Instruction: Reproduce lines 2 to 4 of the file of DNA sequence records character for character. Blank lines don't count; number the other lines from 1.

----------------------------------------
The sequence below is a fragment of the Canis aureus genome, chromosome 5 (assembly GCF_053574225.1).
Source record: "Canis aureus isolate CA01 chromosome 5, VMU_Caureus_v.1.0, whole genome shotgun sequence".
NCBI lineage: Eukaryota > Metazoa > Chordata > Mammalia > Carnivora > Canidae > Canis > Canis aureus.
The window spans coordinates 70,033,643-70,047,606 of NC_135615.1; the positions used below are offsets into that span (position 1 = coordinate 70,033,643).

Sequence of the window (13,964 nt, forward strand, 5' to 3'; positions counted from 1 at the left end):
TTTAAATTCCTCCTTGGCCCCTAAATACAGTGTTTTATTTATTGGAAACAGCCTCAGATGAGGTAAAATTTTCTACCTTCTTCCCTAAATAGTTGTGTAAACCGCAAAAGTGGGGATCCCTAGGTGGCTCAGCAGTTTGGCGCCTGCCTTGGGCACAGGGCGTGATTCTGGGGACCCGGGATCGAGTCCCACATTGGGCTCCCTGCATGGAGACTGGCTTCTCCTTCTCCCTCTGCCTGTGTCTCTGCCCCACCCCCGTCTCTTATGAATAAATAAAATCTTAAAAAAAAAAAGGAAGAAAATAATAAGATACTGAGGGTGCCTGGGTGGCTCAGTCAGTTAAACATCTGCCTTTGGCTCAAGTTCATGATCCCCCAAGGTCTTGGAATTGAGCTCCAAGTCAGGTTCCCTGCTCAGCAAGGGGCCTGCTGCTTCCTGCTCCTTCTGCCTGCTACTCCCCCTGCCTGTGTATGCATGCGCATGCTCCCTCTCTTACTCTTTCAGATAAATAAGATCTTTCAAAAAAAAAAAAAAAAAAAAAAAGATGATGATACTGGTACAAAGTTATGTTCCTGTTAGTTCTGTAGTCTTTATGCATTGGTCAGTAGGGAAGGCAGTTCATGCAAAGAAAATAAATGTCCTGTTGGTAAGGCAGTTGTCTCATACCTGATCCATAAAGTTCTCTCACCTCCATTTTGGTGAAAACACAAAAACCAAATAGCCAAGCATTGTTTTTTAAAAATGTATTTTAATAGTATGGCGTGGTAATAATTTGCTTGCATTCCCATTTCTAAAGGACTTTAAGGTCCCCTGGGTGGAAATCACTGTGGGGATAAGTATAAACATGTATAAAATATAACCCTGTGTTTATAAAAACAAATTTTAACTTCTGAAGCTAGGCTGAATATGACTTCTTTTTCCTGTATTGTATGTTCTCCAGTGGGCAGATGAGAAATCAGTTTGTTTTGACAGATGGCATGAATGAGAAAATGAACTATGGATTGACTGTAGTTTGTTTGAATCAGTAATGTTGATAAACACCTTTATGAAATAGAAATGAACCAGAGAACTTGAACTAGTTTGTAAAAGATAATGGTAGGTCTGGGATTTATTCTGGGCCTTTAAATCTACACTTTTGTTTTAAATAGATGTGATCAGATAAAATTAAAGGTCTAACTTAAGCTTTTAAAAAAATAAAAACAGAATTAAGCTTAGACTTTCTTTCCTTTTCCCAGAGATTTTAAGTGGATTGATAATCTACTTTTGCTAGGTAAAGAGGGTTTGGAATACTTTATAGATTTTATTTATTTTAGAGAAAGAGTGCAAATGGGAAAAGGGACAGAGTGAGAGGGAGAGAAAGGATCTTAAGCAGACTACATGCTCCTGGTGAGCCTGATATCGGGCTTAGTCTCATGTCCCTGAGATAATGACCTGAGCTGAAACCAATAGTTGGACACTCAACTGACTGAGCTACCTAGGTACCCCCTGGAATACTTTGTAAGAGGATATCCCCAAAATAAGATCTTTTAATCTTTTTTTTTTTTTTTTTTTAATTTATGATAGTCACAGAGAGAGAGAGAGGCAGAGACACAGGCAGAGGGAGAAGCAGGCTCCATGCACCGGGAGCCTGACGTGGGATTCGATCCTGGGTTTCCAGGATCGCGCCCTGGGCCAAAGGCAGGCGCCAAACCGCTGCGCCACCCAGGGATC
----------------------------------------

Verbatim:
Source record: "Canis aureus isolate CA01 chromosome 5, VMU_Caureus_v.1.0, whole genome shotgun sequence".
NCBI lineage: Eukaryota > Metazoa > Chordata > Mammalia > Carnivora > Canidae > Canis > Canis aureus.
The window spans coordinates 70,033,643-70,047,606 of NC_135615.1; the positions used below are offsets into that span (position 1 = coordinate 70,033,643).